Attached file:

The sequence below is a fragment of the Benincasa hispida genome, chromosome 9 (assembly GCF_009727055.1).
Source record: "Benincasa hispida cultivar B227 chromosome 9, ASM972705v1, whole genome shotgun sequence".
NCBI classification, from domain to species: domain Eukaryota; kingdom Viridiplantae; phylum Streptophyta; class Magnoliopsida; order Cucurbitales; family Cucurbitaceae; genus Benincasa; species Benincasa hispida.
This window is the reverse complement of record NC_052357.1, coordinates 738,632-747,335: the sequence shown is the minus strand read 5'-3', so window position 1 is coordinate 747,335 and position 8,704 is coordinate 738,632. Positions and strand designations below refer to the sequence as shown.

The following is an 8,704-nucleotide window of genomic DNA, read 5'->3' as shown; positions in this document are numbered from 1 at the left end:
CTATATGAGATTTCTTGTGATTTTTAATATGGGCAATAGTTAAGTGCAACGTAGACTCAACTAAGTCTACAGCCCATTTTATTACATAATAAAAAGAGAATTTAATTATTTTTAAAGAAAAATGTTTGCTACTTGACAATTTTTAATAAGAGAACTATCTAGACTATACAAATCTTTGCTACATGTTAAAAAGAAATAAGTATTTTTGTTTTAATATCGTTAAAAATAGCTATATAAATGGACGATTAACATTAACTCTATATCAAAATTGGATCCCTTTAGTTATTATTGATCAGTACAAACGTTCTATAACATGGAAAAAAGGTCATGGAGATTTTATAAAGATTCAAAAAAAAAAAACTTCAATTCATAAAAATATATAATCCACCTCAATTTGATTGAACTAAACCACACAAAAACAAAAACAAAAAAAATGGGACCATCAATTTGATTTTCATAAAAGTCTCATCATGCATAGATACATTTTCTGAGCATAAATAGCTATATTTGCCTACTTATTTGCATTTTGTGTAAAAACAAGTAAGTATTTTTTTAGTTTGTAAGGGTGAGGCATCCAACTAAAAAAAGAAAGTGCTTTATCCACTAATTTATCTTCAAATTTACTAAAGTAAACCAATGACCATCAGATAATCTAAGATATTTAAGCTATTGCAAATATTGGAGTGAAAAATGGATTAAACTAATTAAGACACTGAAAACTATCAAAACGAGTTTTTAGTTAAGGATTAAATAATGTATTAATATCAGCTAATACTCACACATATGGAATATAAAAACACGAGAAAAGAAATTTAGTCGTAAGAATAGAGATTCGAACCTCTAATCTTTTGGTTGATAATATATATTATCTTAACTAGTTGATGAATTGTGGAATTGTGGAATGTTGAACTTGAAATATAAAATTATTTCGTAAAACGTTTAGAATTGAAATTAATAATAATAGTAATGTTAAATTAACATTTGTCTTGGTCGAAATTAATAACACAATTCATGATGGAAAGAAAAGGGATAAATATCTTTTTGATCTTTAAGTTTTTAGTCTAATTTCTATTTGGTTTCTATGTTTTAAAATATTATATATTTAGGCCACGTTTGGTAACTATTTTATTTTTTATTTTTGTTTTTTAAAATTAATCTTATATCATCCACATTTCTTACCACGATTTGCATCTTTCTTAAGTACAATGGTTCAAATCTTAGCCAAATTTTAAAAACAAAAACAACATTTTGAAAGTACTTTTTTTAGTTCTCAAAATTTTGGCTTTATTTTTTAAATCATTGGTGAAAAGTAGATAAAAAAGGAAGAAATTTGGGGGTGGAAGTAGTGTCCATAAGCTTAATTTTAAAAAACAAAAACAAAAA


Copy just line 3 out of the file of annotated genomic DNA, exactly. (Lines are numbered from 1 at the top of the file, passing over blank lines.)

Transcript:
NCBI classification, from domain to species: domain Eukaryota; kingdom Viridiplantae; phylum Streptophyta; class Magnoliopsida; order Cucurbitales; family Cucurbitaceae; genus Benincasa; species Benincasa hispida.